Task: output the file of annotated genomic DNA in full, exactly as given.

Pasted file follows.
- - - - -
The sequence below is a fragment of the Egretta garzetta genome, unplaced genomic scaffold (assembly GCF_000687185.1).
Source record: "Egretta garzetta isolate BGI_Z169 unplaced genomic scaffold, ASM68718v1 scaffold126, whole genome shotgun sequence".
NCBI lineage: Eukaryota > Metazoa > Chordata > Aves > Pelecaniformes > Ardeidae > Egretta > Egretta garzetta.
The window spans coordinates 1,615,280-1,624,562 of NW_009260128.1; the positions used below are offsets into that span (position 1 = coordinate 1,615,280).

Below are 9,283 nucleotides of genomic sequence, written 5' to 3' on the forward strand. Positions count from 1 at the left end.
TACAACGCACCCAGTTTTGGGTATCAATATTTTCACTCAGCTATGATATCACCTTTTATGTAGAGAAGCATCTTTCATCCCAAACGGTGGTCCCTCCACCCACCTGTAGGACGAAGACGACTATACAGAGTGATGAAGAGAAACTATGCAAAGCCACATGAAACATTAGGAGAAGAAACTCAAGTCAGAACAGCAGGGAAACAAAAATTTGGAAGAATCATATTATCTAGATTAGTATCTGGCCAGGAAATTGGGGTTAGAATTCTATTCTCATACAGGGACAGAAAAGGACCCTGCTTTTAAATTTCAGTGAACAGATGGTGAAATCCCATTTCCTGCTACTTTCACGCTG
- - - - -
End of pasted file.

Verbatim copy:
The sequence below is a fragment of the Egretta garzetta genome, unplaced genomic scaffold (assembly GCF_000687185.1).
Source record: "Egretta garzetta isolate BGI_Z169 unplaced genomic scaffold, ASM68718v1 scaffold126, whole genome shotgun sequence".
NCBI lineage: Eukaryota > Metazoa > Chordata > Aves > Pelecaniformes > Ardeidae > Egretta > Egretta garzetta.
The window spans coordinates 1,615,280-1,624,562 of NW_009260128.1; the positions used below are offsets into that span (position 1 = coordinate 1,615,280).

Below are 9,283 nucleotides of genomic sequence, written 5' to 3' on the forward strand. Positions count from 1 at the left end.
TACAACGCACCCAGTTTTGGGTATCAATATTTTCACTCAGCTATGATATCACCTTTTATGTAGAGAAGCATCTTTCATCCCAAACGGTGGTCCCTCCACCCACCTGTAGGACGAAGACGACTATACAGAGTGATGAAGAGAAACTATGCAAAGCCACATGAAACATTAGGAGAAGAAACTCAAGTCAGAACAGCAGGGAAACAAAAATTTGGAAGAATCATATTATCTAGATTAGTATCTGGCCAGGAAATTGGGGTTAGAATTCTATTCTCATACAGGGACAGAAAAGGACCCTGCTTTTAAATTTCAGTGAACAGATGGTGAAATCCCATTTCCTGCTACTTTCACGCTG